These new tags can also be ordered with lines to manually enter athlete names, school names, ID numbers and gender. These are useful for smaller meets that you may have,
such as dual or triangular meets. They can also be used when KKS XCountry software is not used at the meet.
One of the problems has consistently been, how to make the bar code labels stand up in all types of weather, especially rain. The answer in previous years has been to use
standard paper address labels and spray them with a layer of polyurethane varnish. This has been very inexpensive and has worked very well. Unfortunately, it is also
very time consuming and very weather dependent in order to spray and dry the labels outside.
The best solution all along was to use a different type of label, one that will hold up to being wet. Such labels have been available for years. The problem is that
they are a lot more expensive. In the past, Kreppert Kompusport Software has simply absorbed the cost of the labels, thus the above procedure seemed like a better option.
Beginning in 1999, Kreppert Kompusport Software will begin using a new weather resistant label. They are made of the same material as the Weather
Resistant Tags. This means that they will withstand all types of weather, and yet cannot be torn or ripped either. Just as with the tags, they can be written on
with a pencil, pen or marker. As they do cost more, we will have to charge for them however.
Please note that these labels are not needed when using the Weather Resistant Tags. These labels are only needed when using the tyvek tags or bib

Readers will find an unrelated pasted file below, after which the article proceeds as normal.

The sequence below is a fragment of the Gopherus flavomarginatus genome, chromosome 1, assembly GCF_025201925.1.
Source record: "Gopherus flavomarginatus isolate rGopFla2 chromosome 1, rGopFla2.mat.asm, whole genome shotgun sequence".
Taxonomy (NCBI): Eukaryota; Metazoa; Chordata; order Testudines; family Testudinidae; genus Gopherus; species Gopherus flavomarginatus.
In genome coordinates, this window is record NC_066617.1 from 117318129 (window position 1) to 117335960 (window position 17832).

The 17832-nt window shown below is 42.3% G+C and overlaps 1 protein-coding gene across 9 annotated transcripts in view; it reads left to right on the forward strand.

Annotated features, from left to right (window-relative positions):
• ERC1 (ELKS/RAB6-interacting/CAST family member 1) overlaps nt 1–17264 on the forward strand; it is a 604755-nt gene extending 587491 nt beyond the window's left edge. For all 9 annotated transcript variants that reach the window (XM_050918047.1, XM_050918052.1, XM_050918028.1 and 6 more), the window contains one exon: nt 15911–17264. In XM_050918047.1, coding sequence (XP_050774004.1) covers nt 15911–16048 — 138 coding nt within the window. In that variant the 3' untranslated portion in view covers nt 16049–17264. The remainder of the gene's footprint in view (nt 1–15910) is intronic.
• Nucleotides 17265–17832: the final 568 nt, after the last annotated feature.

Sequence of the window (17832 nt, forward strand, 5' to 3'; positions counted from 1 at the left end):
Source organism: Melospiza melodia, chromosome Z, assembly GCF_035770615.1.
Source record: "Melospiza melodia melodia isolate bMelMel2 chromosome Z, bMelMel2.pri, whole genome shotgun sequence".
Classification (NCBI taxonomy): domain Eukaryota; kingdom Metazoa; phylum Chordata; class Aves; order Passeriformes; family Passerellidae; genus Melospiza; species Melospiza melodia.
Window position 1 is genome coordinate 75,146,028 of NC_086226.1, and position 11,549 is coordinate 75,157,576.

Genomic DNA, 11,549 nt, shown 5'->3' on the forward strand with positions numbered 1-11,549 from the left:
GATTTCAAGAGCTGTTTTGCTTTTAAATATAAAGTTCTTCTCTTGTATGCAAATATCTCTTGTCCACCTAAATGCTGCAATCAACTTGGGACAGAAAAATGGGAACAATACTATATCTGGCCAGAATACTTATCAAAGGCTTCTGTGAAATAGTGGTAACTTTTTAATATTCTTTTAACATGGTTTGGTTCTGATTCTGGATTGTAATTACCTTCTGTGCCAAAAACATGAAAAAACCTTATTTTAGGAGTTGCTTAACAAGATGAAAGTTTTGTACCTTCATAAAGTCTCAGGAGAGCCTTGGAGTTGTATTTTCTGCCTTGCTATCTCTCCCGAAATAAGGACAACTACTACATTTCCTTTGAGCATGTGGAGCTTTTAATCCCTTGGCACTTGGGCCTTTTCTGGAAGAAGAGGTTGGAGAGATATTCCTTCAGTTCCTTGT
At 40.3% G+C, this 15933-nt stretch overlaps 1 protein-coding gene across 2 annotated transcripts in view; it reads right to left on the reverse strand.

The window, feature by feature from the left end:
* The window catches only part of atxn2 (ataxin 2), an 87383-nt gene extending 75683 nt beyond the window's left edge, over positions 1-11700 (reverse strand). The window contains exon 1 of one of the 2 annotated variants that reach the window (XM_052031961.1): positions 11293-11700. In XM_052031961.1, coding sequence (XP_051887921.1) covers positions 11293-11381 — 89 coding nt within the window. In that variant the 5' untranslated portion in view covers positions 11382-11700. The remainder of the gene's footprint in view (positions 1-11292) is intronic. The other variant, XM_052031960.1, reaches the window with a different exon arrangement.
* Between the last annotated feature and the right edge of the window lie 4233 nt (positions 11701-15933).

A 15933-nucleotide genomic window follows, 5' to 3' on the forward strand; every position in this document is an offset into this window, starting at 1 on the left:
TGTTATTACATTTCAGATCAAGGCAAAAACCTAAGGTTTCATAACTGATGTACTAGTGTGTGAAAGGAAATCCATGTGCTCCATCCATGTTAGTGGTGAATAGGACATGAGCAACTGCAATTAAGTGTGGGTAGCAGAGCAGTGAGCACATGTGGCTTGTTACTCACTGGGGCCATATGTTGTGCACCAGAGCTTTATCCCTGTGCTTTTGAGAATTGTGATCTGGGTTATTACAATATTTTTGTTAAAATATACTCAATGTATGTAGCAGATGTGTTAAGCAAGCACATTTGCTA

numbers with pull tags.
Hip numbers have been used in cross country when fully automatic timing systems are used. This type of system has typically only been used for determining place order
in races with high volume finishes, such as regional or national meets. Hip numbers must be used when using this system in order to be able to identify the athletes in the
computer generated image of the finish.
Kreppert Kompusport Software now has the ability of printing these hip numbers. The numbers used for cross country are usually 6" wide by 4" tall. These
are twice the size normally used at track meets. This larger size allows for numbers to exceed 2 digits. In fact, 4 digit numbers can easily be printed. The
athlete's name, school and bib number can also be printed in small print so that you can be certain the right athlete gets the right number.
Standard hip numbers used for track meets in the spring and summer can also be printed by Kreppert Kompusport Software. These hip numbers measure 3" wide by 4"
tall. Instead of selling the numbers in preset quantities, Kreppert Kompusport Software sells them in whatever quantities you need. This often saves you a lot of
money. Preset quantities are usually sold in sets of 1-9. On an 8 lane track, how often do you use the number 9? If you have only a 6 lane track, you don't use
7-9 very often, yet you must buy all of those numbers. With Kreppert Kompusport Software, you can order only the numbers you need. If you have a 6 lane track, only